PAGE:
WASHINGTON, D.C. – The U.S. Department of Homeland Security (DHS) signed a Memorandum of Agreement on Wednesday with the U.S. Department of the Interior regarding environmental stewardship measures related to the construction of border security infrastructure.
The funding will be provided by DHS' U.S. Customs and Border Protection and the work would be carried out according to assessments, plans and priorities developed by Interior in cooperation with DHS and CBP during the past two years, according to the Memorandum of Agreement.
“Increasing the security of our nation's borders has never meant disregarding our environmental responsibilities. CBP's border infrastructure construction projects have involved numerous environmental studies and meetings with stakeholders,” CBP Commissioner W. Ralph Basham said. “No partnership has been more important in our efforts to be good stewards of the environment than our work with the land managers and wildlife experts of the Department of the Interior. Today's signing of this memorandum of agreement demonstrates that our commitment is not only words, but actual resources which have been set aside to allow DOI to mitigate the impact of our border security efforts in environmentally sensitive areas.”
“Interior looks forward to continuing this cooperative stewardship initiative with the Department of Homeland Security and U.S. Customs and Border Protection,” said Secretary of the Interior Dirk Kempthorne. “Securing our borders is a vital national priority and we believe this goal can be accomplished while minimizing and mitigating its impact on our public land resources along the border.”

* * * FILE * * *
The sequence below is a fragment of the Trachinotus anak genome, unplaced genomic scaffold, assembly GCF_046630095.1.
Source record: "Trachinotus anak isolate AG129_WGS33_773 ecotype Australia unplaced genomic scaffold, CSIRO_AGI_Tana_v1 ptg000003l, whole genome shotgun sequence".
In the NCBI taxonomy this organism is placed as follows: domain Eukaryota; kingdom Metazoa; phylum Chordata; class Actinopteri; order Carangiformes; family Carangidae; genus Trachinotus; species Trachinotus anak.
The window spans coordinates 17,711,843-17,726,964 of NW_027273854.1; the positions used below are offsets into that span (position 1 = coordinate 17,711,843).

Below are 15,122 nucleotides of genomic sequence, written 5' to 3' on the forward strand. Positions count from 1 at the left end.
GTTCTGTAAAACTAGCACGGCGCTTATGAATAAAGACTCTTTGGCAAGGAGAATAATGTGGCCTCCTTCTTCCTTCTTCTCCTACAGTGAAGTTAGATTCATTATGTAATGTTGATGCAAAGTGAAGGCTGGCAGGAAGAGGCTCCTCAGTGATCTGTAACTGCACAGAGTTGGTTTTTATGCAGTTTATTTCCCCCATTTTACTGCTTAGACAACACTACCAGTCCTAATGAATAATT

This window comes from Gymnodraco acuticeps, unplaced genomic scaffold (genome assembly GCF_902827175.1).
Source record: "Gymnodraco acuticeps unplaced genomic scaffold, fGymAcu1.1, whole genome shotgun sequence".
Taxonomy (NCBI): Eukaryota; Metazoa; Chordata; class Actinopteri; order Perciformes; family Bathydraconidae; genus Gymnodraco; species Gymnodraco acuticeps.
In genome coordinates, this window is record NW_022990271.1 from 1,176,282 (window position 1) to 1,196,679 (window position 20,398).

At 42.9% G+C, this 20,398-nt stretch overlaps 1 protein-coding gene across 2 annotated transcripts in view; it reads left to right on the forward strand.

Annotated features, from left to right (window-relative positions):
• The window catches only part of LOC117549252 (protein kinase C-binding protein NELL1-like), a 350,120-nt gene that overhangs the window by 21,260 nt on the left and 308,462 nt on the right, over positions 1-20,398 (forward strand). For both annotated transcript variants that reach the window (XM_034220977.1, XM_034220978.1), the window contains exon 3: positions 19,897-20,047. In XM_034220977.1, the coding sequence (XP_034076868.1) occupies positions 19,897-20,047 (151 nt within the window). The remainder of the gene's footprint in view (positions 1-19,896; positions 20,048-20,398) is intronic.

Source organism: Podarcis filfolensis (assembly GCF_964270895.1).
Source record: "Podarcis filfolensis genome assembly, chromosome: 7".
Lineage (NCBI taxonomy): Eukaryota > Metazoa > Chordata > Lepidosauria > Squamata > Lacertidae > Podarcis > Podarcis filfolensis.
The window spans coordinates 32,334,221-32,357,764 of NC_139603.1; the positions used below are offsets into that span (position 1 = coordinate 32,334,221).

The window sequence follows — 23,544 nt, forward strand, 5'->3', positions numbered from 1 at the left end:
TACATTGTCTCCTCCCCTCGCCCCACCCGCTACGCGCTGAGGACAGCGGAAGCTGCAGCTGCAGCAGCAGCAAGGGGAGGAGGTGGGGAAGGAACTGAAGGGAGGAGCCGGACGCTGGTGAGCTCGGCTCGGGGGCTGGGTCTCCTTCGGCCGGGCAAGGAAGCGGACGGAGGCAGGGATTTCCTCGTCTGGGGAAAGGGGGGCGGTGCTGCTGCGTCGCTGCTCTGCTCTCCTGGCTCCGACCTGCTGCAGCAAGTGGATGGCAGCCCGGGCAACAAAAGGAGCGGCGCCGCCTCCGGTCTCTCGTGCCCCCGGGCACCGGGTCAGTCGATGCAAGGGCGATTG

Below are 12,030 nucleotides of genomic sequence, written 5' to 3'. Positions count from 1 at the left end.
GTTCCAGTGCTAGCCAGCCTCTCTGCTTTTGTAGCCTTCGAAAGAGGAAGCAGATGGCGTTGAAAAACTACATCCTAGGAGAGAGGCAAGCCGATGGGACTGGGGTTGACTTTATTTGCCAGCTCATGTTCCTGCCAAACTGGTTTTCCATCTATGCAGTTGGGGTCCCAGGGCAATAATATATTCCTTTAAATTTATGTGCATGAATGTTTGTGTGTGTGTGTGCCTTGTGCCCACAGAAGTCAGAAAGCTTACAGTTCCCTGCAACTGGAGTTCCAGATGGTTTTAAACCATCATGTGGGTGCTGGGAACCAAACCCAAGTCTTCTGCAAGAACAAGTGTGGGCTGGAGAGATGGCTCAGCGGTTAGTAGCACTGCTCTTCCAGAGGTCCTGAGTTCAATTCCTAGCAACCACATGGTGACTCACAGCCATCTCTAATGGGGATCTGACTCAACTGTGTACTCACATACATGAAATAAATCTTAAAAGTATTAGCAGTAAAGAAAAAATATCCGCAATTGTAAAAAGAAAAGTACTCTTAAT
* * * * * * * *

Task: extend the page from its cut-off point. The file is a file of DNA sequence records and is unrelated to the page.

Interior Deputy Secretary Lynn Scarlett said the agreement will enable Interior agencies to carry out their stewardship responsibilities more effectively. “Interior manages spectacular public lands along over 900 miles of the southwestern border. Our biologists and land managers have examined the expected impacts from these projects and proposed a range of mitigation measures,” Scarlett said. “This Memorandum of Agreement will allow them to implement these actions.”
CBP is building border fences and access roads along 670 miles of the U.S.-Mexico border as mandated by Congress in the Secure Fence Act of 2006. On April 1, 2008, DHS Secretary Michael Chertoff waived certain environmental statutes, as authorized by the Illegal Immigration Reform and Immigrant Responsibility Act, to gain expedited access to Interior-managed lands and other lands for these border security projects. At that time, Secretary Chertoff reiterated his department's firm commitment to environmental stewardship through the use of best management practices and by providing funding for mitigation measures.
Although the waiver removed the legal requirement, DHS and CBP continued to work with DOI to be good environmental stewards. As a result of that commitment, CBP, in coordination with Interior, has prepared Environmental Stewardship Plans and Biological Resource Plans for those projects in which anticipated adverse effects on natural and cultural resources had been identified, to propose measures to mitigate these impacts.
Under the Secure Border Initiative program, CBP obligated approximately $40.5 million for environmental compliance for border infrastructure projects in FY 2007 and FY 2008. An additional $50 million has been set aside for environmental and regulatory mitigation in the FY 2009 Border Security, Fencing, Infrastructure and Technology appropriation, as described below.
In the Memorandum of Agreement, the agencies agreed to the following terms:
U.S. Customs and Border Protection is the unified border agency within the U.S. Department of Homeland Security charged with the management, control and protection of U.S. borders at and between official ports of entry. CBP is charged with keeping terrorists and terrorist weapons out of the United States while enforcing hundreds of U.S. laws. The U.S. Department of the Interior is the nation's principal conservation agency, whose mission is to protect America's treasures for future generations, provide access to our nation's natural and cultural heritage, offer recreation opportunities, and honor our trust responsibilities to American Indians and Alaska Natives